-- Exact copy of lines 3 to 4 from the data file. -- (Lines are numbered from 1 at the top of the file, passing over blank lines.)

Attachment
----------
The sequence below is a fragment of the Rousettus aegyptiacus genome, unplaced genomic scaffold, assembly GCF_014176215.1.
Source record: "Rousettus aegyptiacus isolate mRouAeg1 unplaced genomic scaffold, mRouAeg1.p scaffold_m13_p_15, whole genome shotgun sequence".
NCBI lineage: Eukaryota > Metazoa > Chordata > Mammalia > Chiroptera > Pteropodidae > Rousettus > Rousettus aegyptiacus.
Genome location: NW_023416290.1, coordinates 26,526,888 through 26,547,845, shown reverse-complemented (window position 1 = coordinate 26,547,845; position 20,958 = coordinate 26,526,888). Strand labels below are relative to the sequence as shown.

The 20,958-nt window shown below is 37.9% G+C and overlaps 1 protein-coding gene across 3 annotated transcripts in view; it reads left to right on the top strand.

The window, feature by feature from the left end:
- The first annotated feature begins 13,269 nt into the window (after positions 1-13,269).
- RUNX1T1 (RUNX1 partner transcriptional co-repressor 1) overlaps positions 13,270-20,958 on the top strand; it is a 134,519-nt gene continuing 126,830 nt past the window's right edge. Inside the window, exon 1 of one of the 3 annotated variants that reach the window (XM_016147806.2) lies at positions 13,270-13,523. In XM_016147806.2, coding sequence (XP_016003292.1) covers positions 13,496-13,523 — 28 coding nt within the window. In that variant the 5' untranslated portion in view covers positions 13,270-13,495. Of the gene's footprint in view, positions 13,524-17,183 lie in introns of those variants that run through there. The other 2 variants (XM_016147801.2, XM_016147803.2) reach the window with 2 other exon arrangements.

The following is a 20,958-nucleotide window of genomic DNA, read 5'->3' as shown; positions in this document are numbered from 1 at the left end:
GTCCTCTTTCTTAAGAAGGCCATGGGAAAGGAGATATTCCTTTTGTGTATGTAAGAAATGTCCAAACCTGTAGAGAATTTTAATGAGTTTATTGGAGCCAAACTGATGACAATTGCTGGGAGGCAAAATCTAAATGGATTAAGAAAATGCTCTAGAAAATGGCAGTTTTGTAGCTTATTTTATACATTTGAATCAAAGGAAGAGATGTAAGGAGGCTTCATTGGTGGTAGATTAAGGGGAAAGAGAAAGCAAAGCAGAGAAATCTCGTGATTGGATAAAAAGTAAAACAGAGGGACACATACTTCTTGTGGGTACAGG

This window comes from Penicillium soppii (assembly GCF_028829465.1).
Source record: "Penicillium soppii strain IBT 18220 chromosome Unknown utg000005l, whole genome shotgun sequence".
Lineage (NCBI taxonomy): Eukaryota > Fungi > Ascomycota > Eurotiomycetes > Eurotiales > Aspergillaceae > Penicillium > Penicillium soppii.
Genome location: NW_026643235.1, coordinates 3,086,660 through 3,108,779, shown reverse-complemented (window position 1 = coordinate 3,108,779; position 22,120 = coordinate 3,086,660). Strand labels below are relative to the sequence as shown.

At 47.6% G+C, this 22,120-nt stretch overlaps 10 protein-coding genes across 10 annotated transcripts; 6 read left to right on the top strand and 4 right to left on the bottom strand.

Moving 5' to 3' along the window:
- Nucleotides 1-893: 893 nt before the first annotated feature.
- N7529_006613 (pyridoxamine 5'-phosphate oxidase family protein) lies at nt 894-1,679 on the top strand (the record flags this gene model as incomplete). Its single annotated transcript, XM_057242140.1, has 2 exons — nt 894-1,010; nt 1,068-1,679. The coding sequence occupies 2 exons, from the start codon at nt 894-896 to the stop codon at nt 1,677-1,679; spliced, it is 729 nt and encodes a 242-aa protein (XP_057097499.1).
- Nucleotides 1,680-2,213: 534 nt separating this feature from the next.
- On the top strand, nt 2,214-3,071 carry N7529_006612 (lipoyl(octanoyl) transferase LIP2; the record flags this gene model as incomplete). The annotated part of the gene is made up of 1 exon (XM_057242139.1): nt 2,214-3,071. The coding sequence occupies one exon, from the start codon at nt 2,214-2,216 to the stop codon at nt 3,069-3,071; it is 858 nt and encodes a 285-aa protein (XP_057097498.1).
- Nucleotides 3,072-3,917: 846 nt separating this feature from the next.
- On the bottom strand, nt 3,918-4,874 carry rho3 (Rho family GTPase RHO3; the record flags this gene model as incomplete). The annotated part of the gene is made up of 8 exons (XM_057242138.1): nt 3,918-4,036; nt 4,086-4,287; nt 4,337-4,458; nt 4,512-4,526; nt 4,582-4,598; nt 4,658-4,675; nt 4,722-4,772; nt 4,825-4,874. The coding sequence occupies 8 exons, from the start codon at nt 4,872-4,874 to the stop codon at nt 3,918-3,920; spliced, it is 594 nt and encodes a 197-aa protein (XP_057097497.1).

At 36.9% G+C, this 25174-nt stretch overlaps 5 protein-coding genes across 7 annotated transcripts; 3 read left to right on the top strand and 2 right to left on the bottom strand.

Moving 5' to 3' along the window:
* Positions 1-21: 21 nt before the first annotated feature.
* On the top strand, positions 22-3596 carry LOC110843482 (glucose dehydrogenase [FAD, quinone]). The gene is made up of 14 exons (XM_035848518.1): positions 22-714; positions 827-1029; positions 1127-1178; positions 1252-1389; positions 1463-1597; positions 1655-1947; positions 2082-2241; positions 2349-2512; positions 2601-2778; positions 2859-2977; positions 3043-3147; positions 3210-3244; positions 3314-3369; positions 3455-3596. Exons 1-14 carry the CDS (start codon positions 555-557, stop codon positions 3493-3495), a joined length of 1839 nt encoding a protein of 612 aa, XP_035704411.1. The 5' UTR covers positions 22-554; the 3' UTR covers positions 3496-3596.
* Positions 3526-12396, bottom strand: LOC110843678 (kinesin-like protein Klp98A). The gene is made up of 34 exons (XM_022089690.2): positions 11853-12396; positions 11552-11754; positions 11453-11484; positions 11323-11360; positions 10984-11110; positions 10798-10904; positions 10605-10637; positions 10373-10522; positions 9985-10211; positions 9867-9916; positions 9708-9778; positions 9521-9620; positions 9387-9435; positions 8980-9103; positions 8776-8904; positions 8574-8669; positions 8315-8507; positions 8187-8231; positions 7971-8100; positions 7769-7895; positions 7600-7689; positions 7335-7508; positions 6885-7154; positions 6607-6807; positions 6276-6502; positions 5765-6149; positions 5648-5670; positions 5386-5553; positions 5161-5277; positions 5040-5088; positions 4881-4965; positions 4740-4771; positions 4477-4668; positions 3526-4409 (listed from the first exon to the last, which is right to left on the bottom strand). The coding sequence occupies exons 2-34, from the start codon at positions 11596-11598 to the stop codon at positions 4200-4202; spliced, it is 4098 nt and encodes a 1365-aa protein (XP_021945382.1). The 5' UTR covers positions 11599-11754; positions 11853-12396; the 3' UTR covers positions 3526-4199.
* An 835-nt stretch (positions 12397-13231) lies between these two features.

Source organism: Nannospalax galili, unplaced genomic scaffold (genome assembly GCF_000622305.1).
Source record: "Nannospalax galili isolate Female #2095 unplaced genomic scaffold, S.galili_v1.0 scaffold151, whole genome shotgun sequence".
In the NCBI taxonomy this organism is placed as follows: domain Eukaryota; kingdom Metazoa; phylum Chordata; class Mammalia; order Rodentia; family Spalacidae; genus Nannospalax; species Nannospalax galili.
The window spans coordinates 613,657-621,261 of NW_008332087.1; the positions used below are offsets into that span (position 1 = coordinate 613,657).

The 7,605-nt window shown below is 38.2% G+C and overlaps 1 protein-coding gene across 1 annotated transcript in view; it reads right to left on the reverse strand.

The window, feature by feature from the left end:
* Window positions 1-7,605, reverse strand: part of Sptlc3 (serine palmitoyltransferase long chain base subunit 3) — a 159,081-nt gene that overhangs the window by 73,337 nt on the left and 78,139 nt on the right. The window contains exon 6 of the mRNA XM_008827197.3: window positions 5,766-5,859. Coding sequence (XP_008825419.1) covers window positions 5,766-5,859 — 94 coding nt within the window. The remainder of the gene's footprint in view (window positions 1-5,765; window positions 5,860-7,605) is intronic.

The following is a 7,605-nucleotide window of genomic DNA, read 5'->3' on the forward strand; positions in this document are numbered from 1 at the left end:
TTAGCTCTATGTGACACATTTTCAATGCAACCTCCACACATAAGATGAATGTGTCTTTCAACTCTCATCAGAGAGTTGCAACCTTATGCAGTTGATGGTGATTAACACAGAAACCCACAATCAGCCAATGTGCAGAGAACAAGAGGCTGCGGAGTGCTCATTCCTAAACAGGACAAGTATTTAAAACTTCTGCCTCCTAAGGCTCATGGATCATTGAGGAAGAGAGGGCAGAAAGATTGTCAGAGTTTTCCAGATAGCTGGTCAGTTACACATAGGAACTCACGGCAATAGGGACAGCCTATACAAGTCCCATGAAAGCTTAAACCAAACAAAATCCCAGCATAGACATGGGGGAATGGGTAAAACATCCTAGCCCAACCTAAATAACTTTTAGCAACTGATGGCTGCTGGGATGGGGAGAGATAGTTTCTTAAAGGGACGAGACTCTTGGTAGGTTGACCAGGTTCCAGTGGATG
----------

NCBI lineage: Eukaryota > Metazoa > Chordata > Mammalia > Chiroptera > Pteropodidae > Rousettus > Rousettus aegyptiacus.
Genome location: NW_023416290.1, coordinates 26,526,888 through 26,547,845, shown reverse-complemented (window position 1 = coordinate 26,547,845; position 20,958 = coordinate 26,526,888). Strand labels below are relative to the sequence as shown.